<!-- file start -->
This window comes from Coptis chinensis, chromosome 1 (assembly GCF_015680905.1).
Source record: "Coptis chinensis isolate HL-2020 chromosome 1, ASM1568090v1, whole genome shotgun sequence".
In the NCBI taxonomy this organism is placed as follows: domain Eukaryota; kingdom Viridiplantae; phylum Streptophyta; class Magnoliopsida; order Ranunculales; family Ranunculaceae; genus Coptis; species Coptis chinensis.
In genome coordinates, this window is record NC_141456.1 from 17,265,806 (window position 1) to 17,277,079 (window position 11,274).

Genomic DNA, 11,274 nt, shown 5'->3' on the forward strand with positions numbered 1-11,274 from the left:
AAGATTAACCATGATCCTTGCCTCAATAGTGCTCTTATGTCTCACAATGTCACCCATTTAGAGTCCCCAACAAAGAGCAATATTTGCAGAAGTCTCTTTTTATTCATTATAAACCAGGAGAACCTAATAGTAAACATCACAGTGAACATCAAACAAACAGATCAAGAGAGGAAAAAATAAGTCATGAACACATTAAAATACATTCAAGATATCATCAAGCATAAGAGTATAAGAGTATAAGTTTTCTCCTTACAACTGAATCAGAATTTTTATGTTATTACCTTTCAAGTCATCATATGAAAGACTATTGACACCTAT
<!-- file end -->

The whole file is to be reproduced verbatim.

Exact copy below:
This window comes from Coptis chinensis, chromosome 1 (assembly GCF_015680905.1).
Source record: "Coptis chinensis isolate HL-2020 chromosome 1, ASM1568090v1, whole genome shotgun sequence".
In the NCBI taxonomy this organism is placed as follows: domain Eukaryota; kingdom Viridiplantae; phylum Streptophyta; class Magnoliopsida; order Ranunculales; family Ranunculaceae; genus Coptis; species Coptis chinensis.
In genome coordinates, this window is record NC_141456.1 from 17,265,806 (window position 1) to 17,277,079 (window position 11,274).

Genomic DNA, 11,274 nt, shown 5'->3' on the forward strand with positions numbered 1-11,274 from the left:
AAGATTAACCATGATCCTTGCCTCAATAGTGCTCTTATGTCTCACAATGTCACCCATTTAGAGTCCCCAACAAAGAGCAATATTTGCAGAAGTCTCTTTTTATTCATTATAAACCAGGAGAACCTAATAGTAAACATCACAGTGAACATCAAACAAACAGATCAAGAGAGGAAAAAATAAGTCATGAACACATTAAAATACATTCAAGATATCATCAAGCATAAGAGTATAAGAGTATAAGTTTTCTCCTTACAACTGAATCAGAATTTTTATGTTATTACCTTTCAAGTCATCATATGAAAGACTATTGACACCTAT